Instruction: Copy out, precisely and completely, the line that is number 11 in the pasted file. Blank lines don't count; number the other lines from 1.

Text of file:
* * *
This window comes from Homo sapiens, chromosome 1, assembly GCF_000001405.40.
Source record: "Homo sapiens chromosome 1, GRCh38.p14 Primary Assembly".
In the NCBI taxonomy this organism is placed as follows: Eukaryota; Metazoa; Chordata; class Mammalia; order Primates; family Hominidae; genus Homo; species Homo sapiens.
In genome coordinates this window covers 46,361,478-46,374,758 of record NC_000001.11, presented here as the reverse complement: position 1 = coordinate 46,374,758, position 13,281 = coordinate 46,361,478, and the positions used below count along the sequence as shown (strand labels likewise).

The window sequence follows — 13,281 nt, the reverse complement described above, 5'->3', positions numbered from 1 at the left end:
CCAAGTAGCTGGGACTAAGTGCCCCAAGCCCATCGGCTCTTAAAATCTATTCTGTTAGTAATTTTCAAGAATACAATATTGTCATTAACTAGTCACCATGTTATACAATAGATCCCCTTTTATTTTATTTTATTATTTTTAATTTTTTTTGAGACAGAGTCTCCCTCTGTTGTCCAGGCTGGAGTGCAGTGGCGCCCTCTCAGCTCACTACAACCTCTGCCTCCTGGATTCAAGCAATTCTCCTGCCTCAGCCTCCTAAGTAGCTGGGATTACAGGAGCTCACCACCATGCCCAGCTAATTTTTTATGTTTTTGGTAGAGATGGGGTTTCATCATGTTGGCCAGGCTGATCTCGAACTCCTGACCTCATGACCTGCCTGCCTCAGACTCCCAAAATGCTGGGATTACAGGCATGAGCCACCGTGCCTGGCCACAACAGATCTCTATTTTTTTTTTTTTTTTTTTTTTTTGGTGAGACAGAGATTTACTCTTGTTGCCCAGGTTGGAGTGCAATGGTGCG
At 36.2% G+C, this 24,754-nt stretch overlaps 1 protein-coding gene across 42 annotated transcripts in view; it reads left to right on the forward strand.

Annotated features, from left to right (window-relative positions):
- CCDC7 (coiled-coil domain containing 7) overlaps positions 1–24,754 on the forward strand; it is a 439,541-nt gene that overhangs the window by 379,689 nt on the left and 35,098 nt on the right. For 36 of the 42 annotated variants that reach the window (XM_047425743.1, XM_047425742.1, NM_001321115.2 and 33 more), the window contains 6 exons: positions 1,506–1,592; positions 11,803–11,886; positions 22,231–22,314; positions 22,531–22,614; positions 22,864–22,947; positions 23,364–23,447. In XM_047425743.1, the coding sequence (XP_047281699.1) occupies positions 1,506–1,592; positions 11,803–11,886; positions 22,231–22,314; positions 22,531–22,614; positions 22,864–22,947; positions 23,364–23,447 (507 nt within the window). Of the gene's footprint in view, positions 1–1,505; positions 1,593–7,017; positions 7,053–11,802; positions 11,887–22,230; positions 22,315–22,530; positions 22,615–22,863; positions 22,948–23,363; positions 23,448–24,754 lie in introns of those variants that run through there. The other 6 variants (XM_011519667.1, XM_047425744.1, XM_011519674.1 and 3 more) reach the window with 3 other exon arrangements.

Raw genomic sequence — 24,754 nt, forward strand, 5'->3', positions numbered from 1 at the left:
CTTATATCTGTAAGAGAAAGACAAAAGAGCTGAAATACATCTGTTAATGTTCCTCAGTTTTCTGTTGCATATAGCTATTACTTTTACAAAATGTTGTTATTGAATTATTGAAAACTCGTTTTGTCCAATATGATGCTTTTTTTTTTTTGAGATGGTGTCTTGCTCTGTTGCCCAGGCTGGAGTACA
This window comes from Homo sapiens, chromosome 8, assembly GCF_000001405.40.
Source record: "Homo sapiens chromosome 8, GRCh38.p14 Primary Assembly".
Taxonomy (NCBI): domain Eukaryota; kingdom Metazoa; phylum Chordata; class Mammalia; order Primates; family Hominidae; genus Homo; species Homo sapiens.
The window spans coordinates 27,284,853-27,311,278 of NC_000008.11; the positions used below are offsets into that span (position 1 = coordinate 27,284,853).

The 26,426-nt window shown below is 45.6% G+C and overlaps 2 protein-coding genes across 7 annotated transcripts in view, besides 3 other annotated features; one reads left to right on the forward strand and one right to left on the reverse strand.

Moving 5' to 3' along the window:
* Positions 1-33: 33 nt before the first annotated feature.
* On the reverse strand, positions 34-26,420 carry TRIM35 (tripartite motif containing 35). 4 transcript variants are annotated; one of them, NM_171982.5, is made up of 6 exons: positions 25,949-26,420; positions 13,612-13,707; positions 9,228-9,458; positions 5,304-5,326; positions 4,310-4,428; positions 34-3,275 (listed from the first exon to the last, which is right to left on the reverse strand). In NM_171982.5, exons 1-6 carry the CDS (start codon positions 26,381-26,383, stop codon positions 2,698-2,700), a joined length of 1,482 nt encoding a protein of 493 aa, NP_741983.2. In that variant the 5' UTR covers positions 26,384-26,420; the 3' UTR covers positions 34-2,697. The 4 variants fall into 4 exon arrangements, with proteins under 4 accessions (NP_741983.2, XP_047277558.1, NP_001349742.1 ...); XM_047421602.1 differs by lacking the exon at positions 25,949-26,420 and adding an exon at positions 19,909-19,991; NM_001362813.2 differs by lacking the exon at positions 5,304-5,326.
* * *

CTTATATCTGTAAGAGAAAGACAAAAGAGCTGAAATACATCTGTTAATGTTCCTCAGTTTTCTGTTGCATATAGCTATTACTTTTACAAAATGTTGTTATTGAATTATTGAAAACTCGTTTTGTCCAATATGATGCTTTTTTTTTTTTGAGATGGTGTCTTGCTCTGTTGCCCAGGCTGGAGTACA